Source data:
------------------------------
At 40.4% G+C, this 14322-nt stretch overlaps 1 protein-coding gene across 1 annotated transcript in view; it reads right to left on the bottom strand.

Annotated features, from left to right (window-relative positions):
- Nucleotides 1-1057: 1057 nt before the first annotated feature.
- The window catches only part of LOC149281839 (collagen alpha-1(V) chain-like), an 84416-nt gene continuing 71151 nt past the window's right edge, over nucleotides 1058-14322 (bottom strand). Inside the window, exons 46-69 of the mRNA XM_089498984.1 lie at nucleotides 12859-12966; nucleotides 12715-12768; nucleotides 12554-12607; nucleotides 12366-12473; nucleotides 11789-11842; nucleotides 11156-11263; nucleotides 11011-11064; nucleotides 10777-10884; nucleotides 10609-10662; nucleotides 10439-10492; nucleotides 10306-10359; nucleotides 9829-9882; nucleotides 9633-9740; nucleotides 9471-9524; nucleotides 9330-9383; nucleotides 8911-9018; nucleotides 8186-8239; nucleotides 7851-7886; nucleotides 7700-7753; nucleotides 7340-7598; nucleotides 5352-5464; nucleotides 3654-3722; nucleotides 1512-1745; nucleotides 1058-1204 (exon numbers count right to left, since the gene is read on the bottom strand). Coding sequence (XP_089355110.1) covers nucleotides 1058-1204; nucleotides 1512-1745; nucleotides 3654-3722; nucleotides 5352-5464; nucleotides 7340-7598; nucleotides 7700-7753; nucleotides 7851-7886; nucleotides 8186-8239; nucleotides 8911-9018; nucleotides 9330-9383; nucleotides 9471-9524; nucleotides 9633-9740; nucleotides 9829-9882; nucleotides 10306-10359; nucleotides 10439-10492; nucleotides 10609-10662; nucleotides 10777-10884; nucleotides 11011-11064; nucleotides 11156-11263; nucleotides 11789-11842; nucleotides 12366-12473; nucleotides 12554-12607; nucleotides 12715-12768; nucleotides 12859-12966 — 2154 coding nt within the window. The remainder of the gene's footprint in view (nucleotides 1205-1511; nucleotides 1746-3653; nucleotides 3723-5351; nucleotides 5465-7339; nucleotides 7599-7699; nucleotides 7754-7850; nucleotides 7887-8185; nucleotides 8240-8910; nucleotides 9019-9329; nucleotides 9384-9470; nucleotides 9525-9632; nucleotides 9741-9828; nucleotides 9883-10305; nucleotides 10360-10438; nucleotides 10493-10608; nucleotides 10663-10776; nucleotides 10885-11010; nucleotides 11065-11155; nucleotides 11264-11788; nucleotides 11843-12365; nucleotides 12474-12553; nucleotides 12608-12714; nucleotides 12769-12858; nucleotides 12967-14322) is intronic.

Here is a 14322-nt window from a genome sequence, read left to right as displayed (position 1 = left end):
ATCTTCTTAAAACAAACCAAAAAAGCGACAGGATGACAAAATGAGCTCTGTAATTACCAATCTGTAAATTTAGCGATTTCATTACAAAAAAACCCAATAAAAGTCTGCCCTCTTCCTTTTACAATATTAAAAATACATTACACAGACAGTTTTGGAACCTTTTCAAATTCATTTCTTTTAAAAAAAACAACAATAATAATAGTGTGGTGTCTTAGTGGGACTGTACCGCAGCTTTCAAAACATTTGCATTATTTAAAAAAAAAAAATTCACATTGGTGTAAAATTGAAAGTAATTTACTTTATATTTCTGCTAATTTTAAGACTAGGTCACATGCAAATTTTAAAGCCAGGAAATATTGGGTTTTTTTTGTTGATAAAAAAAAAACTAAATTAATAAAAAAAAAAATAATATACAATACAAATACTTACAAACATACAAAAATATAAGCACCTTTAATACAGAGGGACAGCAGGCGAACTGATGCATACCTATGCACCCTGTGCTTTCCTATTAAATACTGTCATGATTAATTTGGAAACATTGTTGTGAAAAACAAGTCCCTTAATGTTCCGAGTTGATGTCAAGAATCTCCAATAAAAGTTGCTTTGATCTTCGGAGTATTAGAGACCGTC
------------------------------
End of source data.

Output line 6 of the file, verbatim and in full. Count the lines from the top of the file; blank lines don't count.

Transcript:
ATCTTCTTAAAACAAACCAAAAAAGCGACAGGATGACAAAATGAGCTCTGTAATTACCAATCTGTAAATTTAGCGATTTCATTACAAAAAAACCCAATAAAAGTCTGCCCTCTTCCTTTTACAATATTAAAAATACATTACACAGACAGTTTTGGAACCTTTTCAAATTCATTTCTTTTAAAAAAAACAACAATAATAATAGTGTGGTGTCTTAGTGGGACTGTACCGCAGCTTTCAAAACATTTGCATTATTTAAAAAAAAAAAATTCACATTGGTGTAAAATTGAAAGTAATTTACTTTATATTTCTGCTAATTTTAAGACTAGGTCACATGCAAATTTTAAAGCCAGGAAATATTGGGTTTTTTTTGTTGATAAAAAAAAAACTAAATTAATAAAAAAAAAAATAATATACAATACAAATACTTACAAACATACAAAAATATAAGCACCTTTAATACAGAGGGACAGCAGGCGAACTGATGCATACCTATGCACCCTGTGCTTTCCTATTAAATACTGTCATGATTAATTTGGAAACATTGTTGTGAAAAACAAGTCCCTTAATGTTCCGAGTTGATGTCAAGAATCTCCAATAAAAGTTGCTTTGATCTTCGGAGTATTAGAGACCGTC